What matters about that shortlist is not the quantity but the quality. It will represent just the first few eco-towns: not the definitive list.

Over time, more proposals will come forward through the local and regional planning process: this shortlist will help to kick-start development and show what can be achieved.

So I'll continue to work with all local authorities interested in developing eco-towns after the shortlist has been published.

In the Thames Gateway too, we are aiming to build on the principles underpinning eco-towns: but incorporating existing development too.

Here of course, getting to grips with broader problems like water scarcity is just as important as working towards zero carbon.

My third theme this morning is about the importance of bringing the rest of the stock up to scratch.

One of the points that's rightly raised time and time again is that building lovely new green homes is great.

But if we fail to bring the rest of the stock up to similar standard, then the overall dent in our carbon emissions is going to be rather small.

The quality of our existing stock, has of course, been a long standing concern. For example, when we first started to talk about the problem of fuel poverty, it quickly became evident that the state of people's housing was just as important as their income.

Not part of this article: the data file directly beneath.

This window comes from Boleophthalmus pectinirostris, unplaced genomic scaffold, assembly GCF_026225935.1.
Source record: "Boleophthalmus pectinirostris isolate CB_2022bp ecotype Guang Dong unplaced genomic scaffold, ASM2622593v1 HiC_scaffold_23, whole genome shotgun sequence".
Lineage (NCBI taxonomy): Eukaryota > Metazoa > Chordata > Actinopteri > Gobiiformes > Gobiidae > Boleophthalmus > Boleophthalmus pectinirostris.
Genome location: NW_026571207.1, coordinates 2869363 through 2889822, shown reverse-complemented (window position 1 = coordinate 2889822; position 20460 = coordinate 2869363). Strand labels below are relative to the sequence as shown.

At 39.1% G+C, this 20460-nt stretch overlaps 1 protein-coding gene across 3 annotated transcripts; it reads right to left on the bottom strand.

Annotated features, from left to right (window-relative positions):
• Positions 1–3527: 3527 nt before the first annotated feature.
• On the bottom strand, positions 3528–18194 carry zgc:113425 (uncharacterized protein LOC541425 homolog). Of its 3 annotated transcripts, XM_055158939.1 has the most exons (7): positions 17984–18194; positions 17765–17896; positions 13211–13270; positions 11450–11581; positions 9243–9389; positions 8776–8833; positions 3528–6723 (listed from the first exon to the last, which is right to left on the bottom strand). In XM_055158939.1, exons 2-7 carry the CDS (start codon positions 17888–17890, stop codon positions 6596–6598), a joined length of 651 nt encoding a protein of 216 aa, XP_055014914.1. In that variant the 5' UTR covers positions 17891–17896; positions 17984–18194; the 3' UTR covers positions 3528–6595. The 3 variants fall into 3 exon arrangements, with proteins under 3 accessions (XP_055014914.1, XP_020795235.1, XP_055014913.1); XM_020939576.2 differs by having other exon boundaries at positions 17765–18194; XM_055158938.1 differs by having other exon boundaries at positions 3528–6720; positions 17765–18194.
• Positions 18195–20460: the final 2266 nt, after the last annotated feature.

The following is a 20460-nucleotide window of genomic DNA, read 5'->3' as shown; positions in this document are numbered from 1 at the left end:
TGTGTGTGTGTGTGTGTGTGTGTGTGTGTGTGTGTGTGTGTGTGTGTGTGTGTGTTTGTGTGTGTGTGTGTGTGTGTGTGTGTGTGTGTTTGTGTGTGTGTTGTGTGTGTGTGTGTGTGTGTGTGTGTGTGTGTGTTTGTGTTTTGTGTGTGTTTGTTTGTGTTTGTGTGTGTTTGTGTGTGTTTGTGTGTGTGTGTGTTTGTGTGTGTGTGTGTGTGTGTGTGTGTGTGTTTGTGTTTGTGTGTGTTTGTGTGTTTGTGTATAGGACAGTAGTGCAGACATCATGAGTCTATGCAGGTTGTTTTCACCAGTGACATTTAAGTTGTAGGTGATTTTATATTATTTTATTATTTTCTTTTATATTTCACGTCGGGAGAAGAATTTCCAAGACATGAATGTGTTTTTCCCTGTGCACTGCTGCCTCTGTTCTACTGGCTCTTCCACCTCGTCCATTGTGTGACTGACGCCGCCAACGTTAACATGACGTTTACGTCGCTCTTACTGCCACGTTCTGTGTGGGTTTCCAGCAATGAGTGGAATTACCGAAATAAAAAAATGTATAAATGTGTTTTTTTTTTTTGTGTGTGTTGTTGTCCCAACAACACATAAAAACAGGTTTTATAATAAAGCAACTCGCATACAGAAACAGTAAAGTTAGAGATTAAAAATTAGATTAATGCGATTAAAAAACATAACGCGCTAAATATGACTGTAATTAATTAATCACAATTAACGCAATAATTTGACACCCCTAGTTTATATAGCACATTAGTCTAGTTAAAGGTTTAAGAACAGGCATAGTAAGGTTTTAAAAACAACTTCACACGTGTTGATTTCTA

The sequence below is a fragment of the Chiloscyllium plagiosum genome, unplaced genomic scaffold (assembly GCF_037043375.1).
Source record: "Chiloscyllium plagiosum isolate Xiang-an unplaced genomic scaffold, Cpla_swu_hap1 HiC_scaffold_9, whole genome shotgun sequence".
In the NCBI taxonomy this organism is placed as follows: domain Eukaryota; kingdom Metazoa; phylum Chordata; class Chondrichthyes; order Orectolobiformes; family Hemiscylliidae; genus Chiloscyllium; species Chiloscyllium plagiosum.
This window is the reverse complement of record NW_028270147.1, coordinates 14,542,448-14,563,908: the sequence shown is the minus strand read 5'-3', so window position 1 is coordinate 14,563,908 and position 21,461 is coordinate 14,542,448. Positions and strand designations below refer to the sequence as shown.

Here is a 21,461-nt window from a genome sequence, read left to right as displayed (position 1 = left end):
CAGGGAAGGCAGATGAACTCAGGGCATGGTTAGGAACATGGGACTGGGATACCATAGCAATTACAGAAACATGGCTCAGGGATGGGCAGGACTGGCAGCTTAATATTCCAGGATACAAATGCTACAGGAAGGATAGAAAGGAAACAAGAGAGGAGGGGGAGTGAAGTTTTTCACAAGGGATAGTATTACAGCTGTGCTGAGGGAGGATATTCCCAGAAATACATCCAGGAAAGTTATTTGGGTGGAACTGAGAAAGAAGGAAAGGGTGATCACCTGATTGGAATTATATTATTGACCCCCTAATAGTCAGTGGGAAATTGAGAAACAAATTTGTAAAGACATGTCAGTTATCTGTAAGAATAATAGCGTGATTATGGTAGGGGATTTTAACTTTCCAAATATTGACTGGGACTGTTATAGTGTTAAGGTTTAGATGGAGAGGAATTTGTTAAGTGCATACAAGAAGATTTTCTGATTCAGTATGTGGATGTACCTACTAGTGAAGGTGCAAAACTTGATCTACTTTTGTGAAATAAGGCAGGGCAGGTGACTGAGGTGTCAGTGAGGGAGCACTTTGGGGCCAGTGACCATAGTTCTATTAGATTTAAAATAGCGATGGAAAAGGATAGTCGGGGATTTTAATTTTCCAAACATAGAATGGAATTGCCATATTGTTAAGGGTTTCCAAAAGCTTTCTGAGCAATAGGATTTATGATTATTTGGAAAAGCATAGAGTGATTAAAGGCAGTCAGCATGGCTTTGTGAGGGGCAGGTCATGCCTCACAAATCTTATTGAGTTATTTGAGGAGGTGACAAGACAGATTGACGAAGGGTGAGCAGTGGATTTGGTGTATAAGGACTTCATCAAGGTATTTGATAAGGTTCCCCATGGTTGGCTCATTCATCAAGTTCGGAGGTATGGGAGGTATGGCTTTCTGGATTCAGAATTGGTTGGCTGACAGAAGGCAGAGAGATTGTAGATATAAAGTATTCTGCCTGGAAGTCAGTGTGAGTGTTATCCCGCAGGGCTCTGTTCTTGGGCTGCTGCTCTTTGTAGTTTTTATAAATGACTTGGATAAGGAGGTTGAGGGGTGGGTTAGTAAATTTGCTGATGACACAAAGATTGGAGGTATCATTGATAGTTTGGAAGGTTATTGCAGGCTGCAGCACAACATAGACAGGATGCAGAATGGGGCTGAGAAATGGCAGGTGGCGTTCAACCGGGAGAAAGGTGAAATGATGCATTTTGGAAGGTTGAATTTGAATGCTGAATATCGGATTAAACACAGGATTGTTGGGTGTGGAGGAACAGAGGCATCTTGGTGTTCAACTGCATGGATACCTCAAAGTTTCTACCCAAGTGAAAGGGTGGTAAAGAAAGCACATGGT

So a couple of weeks ago, I was pleased to help launch the cross-Government heat and energy savings strategy.

A pretty dull title: but an exciting and unprecedented programme of improvements which will ultimately improve every home and benefit every family in the country.

All basic measures, like lagging the loft and filling cavity walls, in every home by 2015. More substantial improvements for seven million homes by 2020. And by 2030, all homes to benefit from all the cost effective measures possible.

On average, we think that households will save something like £300 on their fuel bills: which will make an incredible difference to people struggling to make ends meet.

The strategy is based on the principle of fairness: everyone getting their fair share of the benefits, and shouldering a fair share of the responsibilities.

The approach we are taking is whole house, whole street. So rather than tinkering with people's lofts and coming back a year later to do the insulation: they will see the full benefit immediately.

Social housing will be at the forefront of these changes. Not only because we can immediately make a difference to some of the people who need the help most.

But also because if we think big right from the outset, we can support industry to rise to the challenge.

We can help develop skills, promote innovation and build capacity so that industry is ready to apply the lessons to the rest of the stock.

And we've just launched a retrofitting competition to encourage forward thinking councils and housing associations to come forward with ambitious improvement plans.

Finally, I know that there will be those who think that green building is a nice idea in principle, but pie-in-the-sky at the moment.

But the threat of climate change hasn't gone away just because the economic context has changed.

The costs of saving this challenge for another day, when the economy has recovered, are far greater than the costs of acting now. In fact, the longer we wait, the higher the ultimate cost.

And as Nicholas Stern was arguing just last week;

"we must keep working on this for the next four decades, so there is no excuse for the necessary measures to be delayed or derailed by short-term economic fluctuations."

Nor can we simply scrap all our efforts to improve quality in a drive for sheer quantity.